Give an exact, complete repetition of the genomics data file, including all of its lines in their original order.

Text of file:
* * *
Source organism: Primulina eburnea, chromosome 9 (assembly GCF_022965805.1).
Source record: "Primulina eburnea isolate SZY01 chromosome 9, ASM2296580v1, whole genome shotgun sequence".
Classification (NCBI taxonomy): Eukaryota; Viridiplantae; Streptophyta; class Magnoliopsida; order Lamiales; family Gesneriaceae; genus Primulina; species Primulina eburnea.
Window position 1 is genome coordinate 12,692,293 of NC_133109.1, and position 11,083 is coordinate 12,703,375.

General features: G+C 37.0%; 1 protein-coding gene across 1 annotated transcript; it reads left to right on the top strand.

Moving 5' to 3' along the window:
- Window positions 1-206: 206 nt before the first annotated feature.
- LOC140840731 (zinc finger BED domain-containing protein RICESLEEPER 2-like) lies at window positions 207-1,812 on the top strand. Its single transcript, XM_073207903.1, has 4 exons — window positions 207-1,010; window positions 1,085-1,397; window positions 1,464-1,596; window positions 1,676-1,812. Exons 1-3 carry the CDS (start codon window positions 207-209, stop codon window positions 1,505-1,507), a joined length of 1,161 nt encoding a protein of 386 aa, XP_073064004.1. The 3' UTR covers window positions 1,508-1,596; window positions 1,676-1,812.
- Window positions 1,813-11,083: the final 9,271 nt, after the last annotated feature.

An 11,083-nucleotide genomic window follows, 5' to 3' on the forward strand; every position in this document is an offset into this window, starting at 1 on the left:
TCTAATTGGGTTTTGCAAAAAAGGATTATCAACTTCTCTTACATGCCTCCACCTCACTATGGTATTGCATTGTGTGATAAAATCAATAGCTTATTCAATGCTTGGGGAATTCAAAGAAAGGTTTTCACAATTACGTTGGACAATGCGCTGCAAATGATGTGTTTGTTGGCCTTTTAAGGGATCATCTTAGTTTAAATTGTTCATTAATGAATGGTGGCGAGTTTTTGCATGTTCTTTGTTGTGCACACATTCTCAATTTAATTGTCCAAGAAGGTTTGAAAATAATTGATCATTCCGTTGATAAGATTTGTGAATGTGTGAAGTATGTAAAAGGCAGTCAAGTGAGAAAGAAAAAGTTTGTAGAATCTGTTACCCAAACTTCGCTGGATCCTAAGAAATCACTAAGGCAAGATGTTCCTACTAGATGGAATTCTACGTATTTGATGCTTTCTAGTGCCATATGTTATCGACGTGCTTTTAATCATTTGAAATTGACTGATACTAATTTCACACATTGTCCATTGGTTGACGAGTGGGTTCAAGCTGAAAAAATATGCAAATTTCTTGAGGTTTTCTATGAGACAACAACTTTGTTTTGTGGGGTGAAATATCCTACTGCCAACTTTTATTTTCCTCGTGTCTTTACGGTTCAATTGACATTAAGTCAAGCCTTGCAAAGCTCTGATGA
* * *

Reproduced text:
Source organism: Primulina eburnea, chromosome 9 (assembly GCF_022965805.1).
Source record: "Primulina eburnea isolate SZY01 chromosome 9, ASM2296580v1, whole genome shotgun sequence".
Classification (NCBI taxonomy): Eukaryota; Viridiplantae; Streptophyta; class Magnoliopsida; order Lamiales; family Gesneriaceae; genus Primulina; species Primulina eburnea.
Window position 1 is genome coordinate 12,692,293 of NC_133109.1, and position 11,083 is coordinate 12,703,375.

General features: G+C 37.0%; 1 protein-coding gene across 1 annotated transcript; it reads left to right on the top strand.

Moving 5' to 3' along the window:
- Window positions 1-206: 206 nt before the first annotated feature.
- LOC140840731 (zinc finger BED domain-containing protein RICESLEEPER 2-like) lies at window positions 207-1,812 on the top strand. Its single transcript, XM_073207903.1, has 4 exons — window positions 207-1,010; window positions 1,085-1,397; window positions 1,464-1,596; window positions 1,676-1,812. Exons 1-3 carry the CDS (start codon window positions 207-209, stop codon window positions 1,505-1,507), a joined length of 1,161 nt encoding a protein of 386 aa, XP_073064004.1. The 3' UTR covers window positions 1,508-1,596; window positions 1,676-1,812.
- Window positions 1,813-11,083: the final 9,271 nt, after the last annotated feature.

An 11,083-nucleotide genomic window follows, 5' to 3' on the forward strand; every position in this document is an offset into this window, starting at 1 on the left:
TCTAATTGGGTTTTGCAAAAAAGGATTATCAACTTCTCTTACATGCCTCCACCTCACTATGGTATTGCATTGTGTGATAAAATCAATAGCTTATTCAATGCTTGGGGAATTCAAAGAAAGGTTTTCACAATTACGTTGGACAATGCGCTGCAAATGATGTGTTTGTTGGCCTTTTAAGGGATCATCTTAGTTTAAATTGTTCATTAATGAATGGTGGCGAGTTTTTGCATGTTCTTTGTTGTGCACACATTCTCAATTTAATTGTCCAAGAAGGTTTGAAAATAATTGATCATTCCGTTGATAAGATTTGTGAATGTGTGAAGTATGTAAAAGGCAGTCAAGTGAGAAAGAAAAAGTTTGTAGAATCTGTTACCCAAACTTCGCTGGATCCTAAGAAATCACTAAGGCAAGATGTTCCTACTAGATGGAATTCTACGTATTTGATGCTTTCTAGTGCCATATGTTATCGACGTGCTTTTAATCATTTGAAATTGACTGATACTAATTTCACACATTGTCCATTGGTTGACGAGTGGGTTCAAGCTGAAAAAATATGCAAATTTCTTGAGGTTTTCTATGAGACAACAACTTTGTTTTGTGGGGTGAAATATCCTACTGCCAACTTTTATTTTCCTCGTGTCTTTACGGTTCAATTGACATTAAGTCAAGCCTTGCAAAGCTCTGATGA